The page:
Drilling deeper into the Establishment report, we find the following details:

  • Leisure and hospitality added 105,000 jobs in February, similar to the average monthly gain of 91,000 over the prior 6 months. Food services and drinking places added 70,000 jobs in February, and employment continued to trend up in accommodation (+14,000).
  • Employment in retail trade rose by 50,000 in February, reflecting a gain in general merchandise retailers (+39,000). Retail trade employment is little changed on net over the year.
  • Government employment increased by 46,000 in February, about the same as the average monthly gain of 44,000 over the prior 6 months. Employment in local government continued to trend up in February (+37,000).
  • Employment in professional and business services continued to trend up in February (+45,000), with a gain of 12,000 in management, scientific, and technical consulting services.
  • Health care added 44,000 jobs in February, compared with the average monthly increase of 54,000 over the prior 6 months. In February, job growth occurred in hospitals (+19,000) and in nursing and residential care facilities (+14,000).
  • Construction employment grew by 24,000 in February, in line with the average monthly growth of 20,000 over the prior 6 months.
  • Employment in social assistance rose by 19,000 in February, similar to the average monthly gain of 22,000 over the prior 6 months.
  • In February, the information industry lost 25,000 jobs. Employment continued to trend down in motion picture and sound recording industries (-9,000) and in telecommunications (-3,000). Employment in information has decreased by 54,000 since November 2022.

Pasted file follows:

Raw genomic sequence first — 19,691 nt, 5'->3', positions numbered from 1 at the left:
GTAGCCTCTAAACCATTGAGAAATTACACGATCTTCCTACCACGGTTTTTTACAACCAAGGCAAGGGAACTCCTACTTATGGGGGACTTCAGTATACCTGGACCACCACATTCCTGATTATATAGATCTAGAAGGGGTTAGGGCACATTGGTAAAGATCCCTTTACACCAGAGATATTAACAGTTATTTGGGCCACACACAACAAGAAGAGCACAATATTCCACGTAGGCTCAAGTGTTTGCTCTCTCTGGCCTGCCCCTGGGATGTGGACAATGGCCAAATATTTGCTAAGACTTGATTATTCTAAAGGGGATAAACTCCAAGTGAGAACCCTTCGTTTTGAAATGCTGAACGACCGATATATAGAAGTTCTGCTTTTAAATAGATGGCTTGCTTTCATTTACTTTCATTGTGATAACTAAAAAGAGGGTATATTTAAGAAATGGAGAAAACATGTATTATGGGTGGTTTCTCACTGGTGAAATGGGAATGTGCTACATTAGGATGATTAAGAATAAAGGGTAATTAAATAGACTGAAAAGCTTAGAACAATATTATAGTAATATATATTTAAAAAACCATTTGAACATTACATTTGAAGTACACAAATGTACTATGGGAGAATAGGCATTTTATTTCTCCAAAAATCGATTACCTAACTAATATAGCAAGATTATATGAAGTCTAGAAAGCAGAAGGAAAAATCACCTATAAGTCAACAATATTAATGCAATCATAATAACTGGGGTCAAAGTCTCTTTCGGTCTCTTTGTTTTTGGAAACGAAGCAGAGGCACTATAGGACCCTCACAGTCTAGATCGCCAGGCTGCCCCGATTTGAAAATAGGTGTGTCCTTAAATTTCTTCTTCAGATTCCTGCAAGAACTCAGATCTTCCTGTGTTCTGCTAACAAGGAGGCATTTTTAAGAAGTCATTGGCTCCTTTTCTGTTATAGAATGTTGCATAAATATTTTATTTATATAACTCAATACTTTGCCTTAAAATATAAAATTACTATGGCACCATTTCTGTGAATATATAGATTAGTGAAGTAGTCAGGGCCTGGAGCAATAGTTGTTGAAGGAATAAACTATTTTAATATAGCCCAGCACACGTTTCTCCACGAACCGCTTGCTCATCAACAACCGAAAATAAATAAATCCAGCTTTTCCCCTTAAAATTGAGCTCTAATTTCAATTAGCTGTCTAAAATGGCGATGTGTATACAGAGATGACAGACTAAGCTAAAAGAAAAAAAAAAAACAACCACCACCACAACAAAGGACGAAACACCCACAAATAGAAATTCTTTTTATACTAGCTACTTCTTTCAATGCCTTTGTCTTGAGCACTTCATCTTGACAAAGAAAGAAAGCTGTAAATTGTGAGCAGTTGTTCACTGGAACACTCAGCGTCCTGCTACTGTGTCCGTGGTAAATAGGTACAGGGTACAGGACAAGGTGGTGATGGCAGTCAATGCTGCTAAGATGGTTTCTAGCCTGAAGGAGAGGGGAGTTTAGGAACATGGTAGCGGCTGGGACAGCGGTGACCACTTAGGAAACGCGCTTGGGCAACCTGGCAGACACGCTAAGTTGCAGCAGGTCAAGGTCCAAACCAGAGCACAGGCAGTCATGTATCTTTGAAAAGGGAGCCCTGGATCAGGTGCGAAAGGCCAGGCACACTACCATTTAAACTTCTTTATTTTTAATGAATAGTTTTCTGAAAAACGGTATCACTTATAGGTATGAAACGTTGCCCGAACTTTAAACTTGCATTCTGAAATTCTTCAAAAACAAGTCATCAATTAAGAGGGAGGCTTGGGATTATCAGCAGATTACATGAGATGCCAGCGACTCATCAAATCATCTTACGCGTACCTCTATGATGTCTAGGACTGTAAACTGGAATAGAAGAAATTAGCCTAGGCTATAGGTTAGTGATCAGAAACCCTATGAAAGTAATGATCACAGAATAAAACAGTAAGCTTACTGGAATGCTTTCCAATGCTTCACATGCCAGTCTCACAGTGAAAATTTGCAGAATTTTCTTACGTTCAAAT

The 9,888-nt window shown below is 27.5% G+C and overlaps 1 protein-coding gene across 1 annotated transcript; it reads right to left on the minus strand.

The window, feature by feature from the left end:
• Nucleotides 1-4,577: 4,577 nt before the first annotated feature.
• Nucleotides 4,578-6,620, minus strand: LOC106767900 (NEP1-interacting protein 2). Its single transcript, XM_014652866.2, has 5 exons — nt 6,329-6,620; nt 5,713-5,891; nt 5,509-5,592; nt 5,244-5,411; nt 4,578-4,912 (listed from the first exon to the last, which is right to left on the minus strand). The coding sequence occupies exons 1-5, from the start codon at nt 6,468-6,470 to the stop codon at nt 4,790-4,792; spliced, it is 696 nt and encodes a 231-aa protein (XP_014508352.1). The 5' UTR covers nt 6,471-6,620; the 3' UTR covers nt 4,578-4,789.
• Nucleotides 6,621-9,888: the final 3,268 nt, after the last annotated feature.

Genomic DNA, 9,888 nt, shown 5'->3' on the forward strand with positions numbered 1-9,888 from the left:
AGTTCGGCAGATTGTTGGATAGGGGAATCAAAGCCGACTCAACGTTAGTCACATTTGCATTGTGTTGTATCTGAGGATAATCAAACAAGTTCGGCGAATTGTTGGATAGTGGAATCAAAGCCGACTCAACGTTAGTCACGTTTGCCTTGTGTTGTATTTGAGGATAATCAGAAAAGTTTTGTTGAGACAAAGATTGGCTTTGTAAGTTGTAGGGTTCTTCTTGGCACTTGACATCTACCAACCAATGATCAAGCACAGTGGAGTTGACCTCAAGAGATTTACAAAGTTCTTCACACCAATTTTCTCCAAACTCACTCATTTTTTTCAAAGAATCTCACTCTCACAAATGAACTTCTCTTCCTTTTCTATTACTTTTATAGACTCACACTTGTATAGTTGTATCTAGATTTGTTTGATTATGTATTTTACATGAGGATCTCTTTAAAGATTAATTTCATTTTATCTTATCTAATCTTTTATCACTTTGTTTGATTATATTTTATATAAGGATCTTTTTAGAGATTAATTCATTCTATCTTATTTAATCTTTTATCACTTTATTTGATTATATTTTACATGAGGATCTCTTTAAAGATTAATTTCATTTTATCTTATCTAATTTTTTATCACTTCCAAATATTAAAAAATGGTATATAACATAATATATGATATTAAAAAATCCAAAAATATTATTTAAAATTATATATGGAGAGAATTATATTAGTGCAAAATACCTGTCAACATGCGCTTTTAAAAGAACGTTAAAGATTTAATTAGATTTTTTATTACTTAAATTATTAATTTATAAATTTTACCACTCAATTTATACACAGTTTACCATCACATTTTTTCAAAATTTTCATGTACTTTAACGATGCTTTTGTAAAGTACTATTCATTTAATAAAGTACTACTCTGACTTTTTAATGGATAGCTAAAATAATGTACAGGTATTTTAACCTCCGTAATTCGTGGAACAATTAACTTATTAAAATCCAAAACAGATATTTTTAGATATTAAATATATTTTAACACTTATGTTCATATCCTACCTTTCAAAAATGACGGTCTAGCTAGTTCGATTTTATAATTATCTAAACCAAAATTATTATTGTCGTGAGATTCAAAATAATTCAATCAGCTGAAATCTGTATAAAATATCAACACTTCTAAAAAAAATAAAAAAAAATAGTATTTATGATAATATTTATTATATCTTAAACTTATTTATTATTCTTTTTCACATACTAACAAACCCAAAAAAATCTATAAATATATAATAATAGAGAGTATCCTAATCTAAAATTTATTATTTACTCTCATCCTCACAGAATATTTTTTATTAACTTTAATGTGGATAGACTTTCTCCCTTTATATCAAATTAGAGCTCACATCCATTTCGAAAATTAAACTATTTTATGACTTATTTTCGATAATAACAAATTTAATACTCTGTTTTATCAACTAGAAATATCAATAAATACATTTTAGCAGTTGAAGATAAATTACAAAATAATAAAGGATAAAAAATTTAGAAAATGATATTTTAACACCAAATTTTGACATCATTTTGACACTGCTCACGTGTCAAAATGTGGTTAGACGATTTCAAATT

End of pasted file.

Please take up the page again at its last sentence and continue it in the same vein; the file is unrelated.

• Transportation and warehousing lost 22,000 jobs in February, including 9,000 in truck transportation. Employment in transportation and warehousing is down by 42,000 since October 2022.

Of the above, perhaps most notable is that manufacturing employment lost jobs for the first time since April 2021.

So what to make of this data, and why are stocks higher after kneejerking lower initially?

Bloomberg’s chief US economist Anna Wong says that “February’s extremely strong jobs report exceeded expectations — and, following January’s blowout report,  means the Fed will likely follow through with Powell’s statement in his semiannual congressional testimony about accelerating the pace of rate hikes. That said, there are some signs of weakening in the print — Hours worked slowed, and average hourly earnings cooled faster than expected – that are consistent with our read that the labor market is softening. Still, with inflation elevated, the Fed will have to take the data in this report at face value. We have upgraded our baseline to a 50-basis-point hike at the March FOMC meeting.”

According to TD Securities’ strategist Priya Misra, one of the reasons the market is sharply higher is because it is reacting to average hourly earnings coming in weaker than forecast:

“I guess it lowers pressure on the Fed to go 50bp but the labor market is still strong and wages are running at 4.6% (far greater than the 3.5% that the Fed needs). The Fed will not stop hiking until they see the labor market weaken so we think that the 2s10s curve should flatten. We should see the market keeping some risks of a 50bp hike in March. Not a bad report for risk assets but financials loom larger. We stay long 10s here.”

Here, however, KPMG chief economist Diane Swonk countered “don’t get so excited about the slowdown in earnings” as the payroll gain as more important. “This keeps a half-point hike on the table because of the sheer volume of paychecks that we’re generating, which is buoying demand. At the end of the day what the Fed is worried about is how strong demand is relative to supply. The issue is not wages; it’s aggregate demand. And this is feeding into aggregate demand, which is buoying inflation.”

According to Omair Sharif, founder of Inflation Insights, today’s report is “just what the Fed ordered.”

“This report screams soft landing and looks to be a pretty good one for the Fed.”

If only the US banking sector were screaming the same…

This post was originally published on this site